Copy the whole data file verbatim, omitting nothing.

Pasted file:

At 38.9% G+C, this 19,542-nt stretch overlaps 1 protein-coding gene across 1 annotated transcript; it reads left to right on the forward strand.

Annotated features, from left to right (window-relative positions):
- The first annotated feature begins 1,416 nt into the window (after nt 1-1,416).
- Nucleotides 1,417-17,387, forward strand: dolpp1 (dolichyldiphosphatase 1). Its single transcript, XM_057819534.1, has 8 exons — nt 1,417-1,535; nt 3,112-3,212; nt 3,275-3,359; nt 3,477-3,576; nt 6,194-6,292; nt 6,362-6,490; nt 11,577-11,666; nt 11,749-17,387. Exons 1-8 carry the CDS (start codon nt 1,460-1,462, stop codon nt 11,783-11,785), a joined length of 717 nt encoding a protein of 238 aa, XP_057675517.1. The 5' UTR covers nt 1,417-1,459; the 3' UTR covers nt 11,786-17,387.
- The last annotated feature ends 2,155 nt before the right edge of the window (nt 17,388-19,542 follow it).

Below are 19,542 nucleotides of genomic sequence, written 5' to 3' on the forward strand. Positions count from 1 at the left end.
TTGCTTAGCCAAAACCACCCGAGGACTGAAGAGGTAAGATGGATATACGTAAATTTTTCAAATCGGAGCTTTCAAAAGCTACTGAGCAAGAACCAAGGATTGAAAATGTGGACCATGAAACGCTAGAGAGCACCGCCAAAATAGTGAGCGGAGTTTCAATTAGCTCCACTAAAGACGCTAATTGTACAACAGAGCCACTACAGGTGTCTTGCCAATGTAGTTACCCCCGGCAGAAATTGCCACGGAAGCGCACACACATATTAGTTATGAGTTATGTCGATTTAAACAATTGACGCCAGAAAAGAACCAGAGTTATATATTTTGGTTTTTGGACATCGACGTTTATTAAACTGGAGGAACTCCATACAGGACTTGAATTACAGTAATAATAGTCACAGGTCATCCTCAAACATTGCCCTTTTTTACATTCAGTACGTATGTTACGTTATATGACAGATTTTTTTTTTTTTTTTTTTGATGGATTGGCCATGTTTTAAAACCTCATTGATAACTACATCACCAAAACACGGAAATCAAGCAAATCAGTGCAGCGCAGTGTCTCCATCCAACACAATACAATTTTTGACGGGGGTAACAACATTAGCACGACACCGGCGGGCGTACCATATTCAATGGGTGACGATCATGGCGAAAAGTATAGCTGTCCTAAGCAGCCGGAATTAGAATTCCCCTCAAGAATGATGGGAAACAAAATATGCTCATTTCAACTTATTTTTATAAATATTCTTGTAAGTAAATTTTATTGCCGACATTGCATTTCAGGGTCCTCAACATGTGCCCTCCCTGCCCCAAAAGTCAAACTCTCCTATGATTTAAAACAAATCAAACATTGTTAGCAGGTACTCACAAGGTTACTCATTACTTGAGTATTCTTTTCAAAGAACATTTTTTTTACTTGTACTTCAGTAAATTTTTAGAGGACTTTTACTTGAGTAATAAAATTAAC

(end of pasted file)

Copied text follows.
At 38.9% G+C, this 19,542-nt stretch overlaps 1 protein-coding gene across 1 annotated transcript; it reads left to right on the forward strand.

Annotated features, from left to right (window-relative positions):
- The first annotated feature begins 1,416 nt into the window (after nt 1-1,416).
- Nucleotides 1,417-17,387, forward strand: dolpp1 (dolichyldiphosphatase 1). Its single transcript, XM_057819534.1, has 8 exons — nt 1,417-1,535; nt 3,112-3,212; nt 3,275-3,359; nt 3,477-3,576; nt 6,194-6,292; nt 6,362-6,490; nt 11,577-11,666; nt 11,749-17,387. Exons 1-8 carry the CDS (start codon nt 1,460-1,462, stop codon nt 11,783-11,785), a joined length of 717 nt encoding a protein of 238 aa, XP_057675517.1. The 5' UTR covers nt 1,417-1,459; the 3' UTR covers nt 11,786-17,387.
- The last annotated feature ends 2,155 nt before the right edge of the window (nt 17,388-19,542 follow it).

Below are 19,542 nucleotides of genomic sequence, written 5' to 3' on the forward strand. Positions count from 1 at the left end.
TTGCTTAGCCAAAACCACCCGAGGACTGAAGAGGTAAGATGGATATACGTAAATTTTTCAAATCGGAGCTTTCAAAAGCTACTGAGCAAGAACCAAGGATTGAAAATGTGGACCATGAAACGCTAGAGAGCACCGCCAAAATAGTGAGCGGAGTTTCAATTAGCTCCACTAAAGACGCTAATTGTACAACAGAGCCACTACAGGTGTCTTGCCAATGTAGTTACCCCCGGCAGAAATTGCCACGGAAGCGCACACACATATTAGTTATGAGTTATGTCGATTTAAACAATTGACGCCAGAAAAGAACCAGAGTTATATATTTTGGTTTTTGGACATCGACGTTTATTAAACTGGAGGAACTCCATACAGGACTTGAATTACAGTAATAATAGTCACAGGTCATCCTCAAACATTGCCCTTTTTTACATTCAGTACGTATGTTACGTTATATGACAGATTTTTTTTTTTTTTTTTTTGATGGATTGGCCATGTTTTAAAACCTCATTGATAACTACATCACCAAAACACGGAAATCAAGCAAATCAGTGCAGCGCAGTGTCTCCATCCAACACAATACAATTTTTGACGGGGGTAACAACATTAGCACGACACCGGCGGGCGTACCATATTCAATGGGTGACGATCATGGCGAAAAGTATAGCTGTCCTAAGCAGCCGGAATTAGAATTCCCCTCAAGAATGATGGGAAACAAAATATGCTCATTTCAACTTATTTTTATAAATATTCTTGTAAGTAAATTTTATTGCCGACATTGCATTTCAGGGTCCTCAACATGTGCCCTCCCTGCCCCAAAAGTCAAACTCTCCTATGATTTAAAACAAATCAAACATTGTTAGCAGGTACTCACAAGGTTACTCATTACTTGAGTATTCTTTTCAAAGAACATTTTTTTTACTTGTACTTCAGTAAATTTTTAGAGGACTTTTACTTGAGTAATAAAATTAAC